• Nikkei Index price increase from July 1984 to December of 1989: Approximately 129% per year exponential increase for 5.4 years.
  • Silver price increase from August 1977 to January of 1980: Approximately 276% per year exponential increase for 2.4 years.
  • Adjusted US monetary base per Federal Reserve Bank of St. Louis increase from 2008 to January of 2015: Approximately 24% per year exponential increase for 6.5 years.
  • Exponential increases have also occurred in student loans, sub-prime auto loans, military expenditures, SNAP program (food stamps) expenses, media expenses to help purchase US Presidential elections, donations (pay-offs) from Wall Street to Presidential candidates, and many more.


The Argentina peso was aggressively devalued over many decades due to excessive government spending, corruption, stupidity, and “central bank printing.”

The US dollar was aggressively devalued over many decades due to excessive government spending, corruption, stupidity, and “central bank printing.”  The rate of devaluation was substantially less in the US, but the basic concept and result were the same – higher prices.

Since the US dollar is backed by “full faith and credit” and not by gold, oil, diamonds, or anything real, exponential increases (since 1971) in public and private debt, expenses, loans, currency in circulation, and prices for most items have been typical.

Exponential increases are occasionally not managed or controlled and increases of 25% to 250% per year occur, as per the above examples.

Such parabolic spikes usually correct in a nasty crash and people invested in those spiking “assets” typically lose money, whether it is the NASDAQ, Nikkei, gold, crude oil, or many others.  Imagine the impact from a crash in the US dollar – it might happen.  (Some suggest it is inevitable.)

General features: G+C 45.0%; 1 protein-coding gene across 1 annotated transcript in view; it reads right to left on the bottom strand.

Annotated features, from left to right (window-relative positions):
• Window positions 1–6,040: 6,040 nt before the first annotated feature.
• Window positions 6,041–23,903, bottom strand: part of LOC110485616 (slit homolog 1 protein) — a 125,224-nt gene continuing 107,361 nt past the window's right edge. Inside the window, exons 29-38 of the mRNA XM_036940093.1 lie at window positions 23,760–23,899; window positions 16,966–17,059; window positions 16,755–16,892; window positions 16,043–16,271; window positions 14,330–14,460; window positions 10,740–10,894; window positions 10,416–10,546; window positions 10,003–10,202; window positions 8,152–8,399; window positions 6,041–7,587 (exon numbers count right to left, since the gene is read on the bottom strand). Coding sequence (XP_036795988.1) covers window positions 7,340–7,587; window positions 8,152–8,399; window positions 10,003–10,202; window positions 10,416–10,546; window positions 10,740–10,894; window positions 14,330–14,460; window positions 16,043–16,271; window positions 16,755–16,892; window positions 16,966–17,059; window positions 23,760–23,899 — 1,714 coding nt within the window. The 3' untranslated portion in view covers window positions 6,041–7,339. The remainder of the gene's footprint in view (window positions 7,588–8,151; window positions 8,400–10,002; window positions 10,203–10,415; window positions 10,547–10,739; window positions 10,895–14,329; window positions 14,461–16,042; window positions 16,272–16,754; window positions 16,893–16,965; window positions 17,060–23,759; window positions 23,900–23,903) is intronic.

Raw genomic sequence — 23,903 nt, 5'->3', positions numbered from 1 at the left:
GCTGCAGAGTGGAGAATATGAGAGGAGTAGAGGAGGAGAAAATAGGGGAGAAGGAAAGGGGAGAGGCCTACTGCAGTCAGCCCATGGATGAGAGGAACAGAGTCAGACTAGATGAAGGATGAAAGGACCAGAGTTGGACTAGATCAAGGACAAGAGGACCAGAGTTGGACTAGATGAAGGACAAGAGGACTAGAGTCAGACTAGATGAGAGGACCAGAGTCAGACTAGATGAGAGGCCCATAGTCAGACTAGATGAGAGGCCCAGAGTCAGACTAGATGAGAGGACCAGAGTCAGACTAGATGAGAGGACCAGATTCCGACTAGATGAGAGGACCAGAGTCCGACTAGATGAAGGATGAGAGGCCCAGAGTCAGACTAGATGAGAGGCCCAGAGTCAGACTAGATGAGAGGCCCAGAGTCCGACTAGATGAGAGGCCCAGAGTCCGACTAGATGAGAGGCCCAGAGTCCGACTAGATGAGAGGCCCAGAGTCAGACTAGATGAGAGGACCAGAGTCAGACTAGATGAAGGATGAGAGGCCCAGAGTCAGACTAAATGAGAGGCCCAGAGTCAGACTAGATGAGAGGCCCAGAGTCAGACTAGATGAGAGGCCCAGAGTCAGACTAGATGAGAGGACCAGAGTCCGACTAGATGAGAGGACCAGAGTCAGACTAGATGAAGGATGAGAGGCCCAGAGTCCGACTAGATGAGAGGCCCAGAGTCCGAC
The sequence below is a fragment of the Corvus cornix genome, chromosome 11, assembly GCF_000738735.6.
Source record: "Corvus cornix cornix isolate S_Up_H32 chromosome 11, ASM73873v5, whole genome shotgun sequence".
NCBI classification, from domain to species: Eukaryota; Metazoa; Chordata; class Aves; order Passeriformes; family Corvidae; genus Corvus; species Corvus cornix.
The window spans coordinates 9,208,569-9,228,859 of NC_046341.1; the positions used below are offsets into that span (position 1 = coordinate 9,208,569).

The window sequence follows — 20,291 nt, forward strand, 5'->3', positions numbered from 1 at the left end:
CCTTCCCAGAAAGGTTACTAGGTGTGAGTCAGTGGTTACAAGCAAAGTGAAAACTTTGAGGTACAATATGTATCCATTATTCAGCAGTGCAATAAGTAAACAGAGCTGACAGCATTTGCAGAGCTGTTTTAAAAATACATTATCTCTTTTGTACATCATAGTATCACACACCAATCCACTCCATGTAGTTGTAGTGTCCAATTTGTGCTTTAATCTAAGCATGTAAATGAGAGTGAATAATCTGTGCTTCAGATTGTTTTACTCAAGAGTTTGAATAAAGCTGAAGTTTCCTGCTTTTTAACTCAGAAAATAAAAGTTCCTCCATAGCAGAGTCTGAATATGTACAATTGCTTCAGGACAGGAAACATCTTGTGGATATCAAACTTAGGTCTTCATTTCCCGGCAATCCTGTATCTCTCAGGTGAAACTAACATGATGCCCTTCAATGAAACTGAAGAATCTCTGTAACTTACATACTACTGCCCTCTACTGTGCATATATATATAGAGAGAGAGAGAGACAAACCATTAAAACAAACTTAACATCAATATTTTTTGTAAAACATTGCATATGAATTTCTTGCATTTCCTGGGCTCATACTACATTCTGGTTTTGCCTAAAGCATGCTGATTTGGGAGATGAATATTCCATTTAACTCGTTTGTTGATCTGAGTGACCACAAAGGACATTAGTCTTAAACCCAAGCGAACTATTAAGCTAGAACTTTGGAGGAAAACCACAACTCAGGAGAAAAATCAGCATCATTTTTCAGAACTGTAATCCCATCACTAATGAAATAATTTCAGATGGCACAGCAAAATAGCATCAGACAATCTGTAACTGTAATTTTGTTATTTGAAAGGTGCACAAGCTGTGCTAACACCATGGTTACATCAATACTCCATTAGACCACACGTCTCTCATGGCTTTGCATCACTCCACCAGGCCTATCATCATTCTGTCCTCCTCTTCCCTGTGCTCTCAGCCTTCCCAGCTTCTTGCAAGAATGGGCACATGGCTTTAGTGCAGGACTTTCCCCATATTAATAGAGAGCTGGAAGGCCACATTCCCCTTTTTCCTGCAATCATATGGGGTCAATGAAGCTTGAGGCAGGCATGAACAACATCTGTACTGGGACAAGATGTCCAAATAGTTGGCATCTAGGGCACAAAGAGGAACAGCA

Pesos, dollars, yen, euros, pounds, and other fiat currencies will continue to be devalued since we live in a devaluing world.  Backing the US dollar with the military will help, support from petro-dollars will help, “reserve currency” status will help, but the trend is the same – fiat currencies always devalue and gold, on average, holds value.  Examine again the chart of gold prices in Argentina pesos for an extreme example.

Do your own research, but in my opinion, gold and silver bottomed in 2015, the S&P 500 Index topped in 2015, and the next several years will see much higher gold and silver prices, and considerable trauma for stock prices.

Gary Christenson

GE Christenson aka Deviant Investor If you would like to be updated on new blog posts, please subscribe to my RSS Feed or e-mail

© 2016 Copyright Deviant Investor - All Rights Reserved Disclaimer: The above is a matter of opinion provided for general information purposes only and is not intended as investment advice. Information and analysis above are derived from sources and utilising methods believed to be reliable, but we cannot accept responsibility for any losses you may incur as a result of this analysis. Individuals should consult with their personal financial advisors.